While you’re roaming the zoo grounds, keep an eye out for children or people doing their own interesting acts. If you see people, don’t hesitate to ask them permission to take their photographs, before you shoot. If children are involved, identify yourself to the parents first, give them your business card, and even ask the parents if they would like copies of the images. This usually makes them feel more comfortable when shooting images of their loved ones. Offer them prints at a later date in exchange for their model release if the images appeal to you for future use—stock agencies are always looking for “lifestyle” images to sell in the photo stock market, and you must have a signed model’s release.

If you’re not comfortable shooting people, stick with the animals at the zoo. They normally don’t talk back to you, they normally don’t complain, they don’t need make-up, and there are many subjects found on the zoo grounds. Some zoos will actually buy your images or allow you to come back for free if you provide them images for their own use or display. This is a good way to develop a working relationship with the zoo and its personnel. Sometimes zoos
will even hire you for future photographic requirements they have, such as brochures, posters and advertising.

QRT at the zoo is not glamour photography, but it’s an essential training tool that can help you become one of the best glamour shooters by providing you a “practice bed” to hone your confidence and shooting skills. In all photography, knowing when to press the shutter is critical as well as proper exposure of the film. Shooting slides will hone your confidence in producing proper exposures, as slide film doesn’t lie—the images are either done right, or they are too dark or too light.

In essence, QRT with slide film produces confidence in pressing the shutter while developing your knowledge in proper exposure under different lighting conditions. Slide film is the optimal film of choice in shooting glamour. Slide film scans better than negative film, slide film reproduces skins tones more life-like, and slide film is what publishers prefer for publication. Slide film holds a better resolving power than negative film, and reproduces a truer tonal range than negative film. You will find your blacks black, and your whites white in slide film, whereas in negative film black tends to go milky-gray, and whites tend to go a light shade of gray.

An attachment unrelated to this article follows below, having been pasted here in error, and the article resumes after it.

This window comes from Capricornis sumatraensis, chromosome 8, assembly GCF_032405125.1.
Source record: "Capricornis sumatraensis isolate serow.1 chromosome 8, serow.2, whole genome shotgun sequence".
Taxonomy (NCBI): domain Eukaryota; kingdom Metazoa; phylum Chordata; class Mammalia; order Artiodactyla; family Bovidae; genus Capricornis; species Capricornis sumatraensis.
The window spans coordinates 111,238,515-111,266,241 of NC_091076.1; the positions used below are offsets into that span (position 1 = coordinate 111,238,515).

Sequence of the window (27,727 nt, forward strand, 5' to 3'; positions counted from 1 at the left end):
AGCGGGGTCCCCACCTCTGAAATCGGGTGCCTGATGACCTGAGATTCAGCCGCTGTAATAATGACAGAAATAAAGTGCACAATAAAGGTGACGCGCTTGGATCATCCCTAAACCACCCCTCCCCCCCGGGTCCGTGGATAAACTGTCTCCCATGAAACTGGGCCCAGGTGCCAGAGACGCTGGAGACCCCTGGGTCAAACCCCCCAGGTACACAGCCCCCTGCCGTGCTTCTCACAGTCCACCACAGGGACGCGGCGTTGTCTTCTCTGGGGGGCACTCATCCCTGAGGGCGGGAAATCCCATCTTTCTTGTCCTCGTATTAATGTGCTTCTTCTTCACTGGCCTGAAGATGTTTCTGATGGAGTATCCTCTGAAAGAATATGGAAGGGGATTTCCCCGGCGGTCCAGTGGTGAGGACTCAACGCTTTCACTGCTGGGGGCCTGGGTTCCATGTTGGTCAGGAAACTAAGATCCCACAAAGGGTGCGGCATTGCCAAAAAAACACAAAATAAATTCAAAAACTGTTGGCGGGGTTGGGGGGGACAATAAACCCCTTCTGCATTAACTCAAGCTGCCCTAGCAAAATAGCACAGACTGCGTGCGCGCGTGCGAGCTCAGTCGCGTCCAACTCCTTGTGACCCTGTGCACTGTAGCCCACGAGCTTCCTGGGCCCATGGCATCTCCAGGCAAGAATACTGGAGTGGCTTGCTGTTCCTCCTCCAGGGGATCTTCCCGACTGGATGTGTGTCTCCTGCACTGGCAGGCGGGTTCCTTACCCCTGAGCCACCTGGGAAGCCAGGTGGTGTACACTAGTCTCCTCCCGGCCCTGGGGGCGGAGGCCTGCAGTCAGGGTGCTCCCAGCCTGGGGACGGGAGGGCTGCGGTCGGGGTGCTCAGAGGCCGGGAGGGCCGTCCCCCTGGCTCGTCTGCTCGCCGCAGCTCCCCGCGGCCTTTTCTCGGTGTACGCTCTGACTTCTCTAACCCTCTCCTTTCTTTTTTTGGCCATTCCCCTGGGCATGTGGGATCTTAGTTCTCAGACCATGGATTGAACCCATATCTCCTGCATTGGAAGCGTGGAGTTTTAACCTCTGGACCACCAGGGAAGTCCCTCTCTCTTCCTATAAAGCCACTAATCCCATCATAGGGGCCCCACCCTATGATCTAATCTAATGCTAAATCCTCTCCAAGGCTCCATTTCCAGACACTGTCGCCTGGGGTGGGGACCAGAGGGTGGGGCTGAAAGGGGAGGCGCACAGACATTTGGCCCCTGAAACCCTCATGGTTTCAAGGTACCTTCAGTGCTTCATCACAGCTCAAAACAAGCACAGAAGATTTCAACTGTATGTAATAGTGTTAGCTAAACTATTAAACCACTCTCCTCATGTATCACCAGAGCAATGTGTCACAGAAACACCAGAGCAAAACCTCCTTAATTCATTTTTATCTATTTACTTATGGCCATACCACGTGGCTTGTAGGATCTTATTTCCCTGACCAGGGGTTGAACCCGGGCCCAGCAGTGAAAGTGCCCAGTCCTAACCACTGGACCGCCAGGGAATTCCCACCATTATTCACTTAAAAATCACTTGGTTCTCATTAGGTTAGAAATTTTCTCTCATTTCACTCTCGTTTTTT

If you don’t like animals, or visiting zoos, another method to practice QRT is shooting sporting events. High school sports, or even local, youth, sporting events are best. You may choose to shoot your children’s local Little League baseball game. Baseball is the easiest of all sports to shoot. The most important “shooting acts” are predictable. Set your lens to capture when the batter will swing at the right pitch. Practice getting the ball as it leaves the bat—at the swing, not after the batter has swung.

You can easily critique your images when shooting baseball. Your images should show the ball leaving the bat—normally the ball will be about a foot from the bat as it’s leaving. You should see a slight blur of the ball and bat, as you probably will be at a safe shooting distance, requiring the use of a zoom or telephoto lens. Most games are played in the evening or night hours, so light is poor and you will be forced to use higher speed films. Here again, an advantage of slide film is that it can be “pushed” to a higher speed much easier and with better results than color negative film.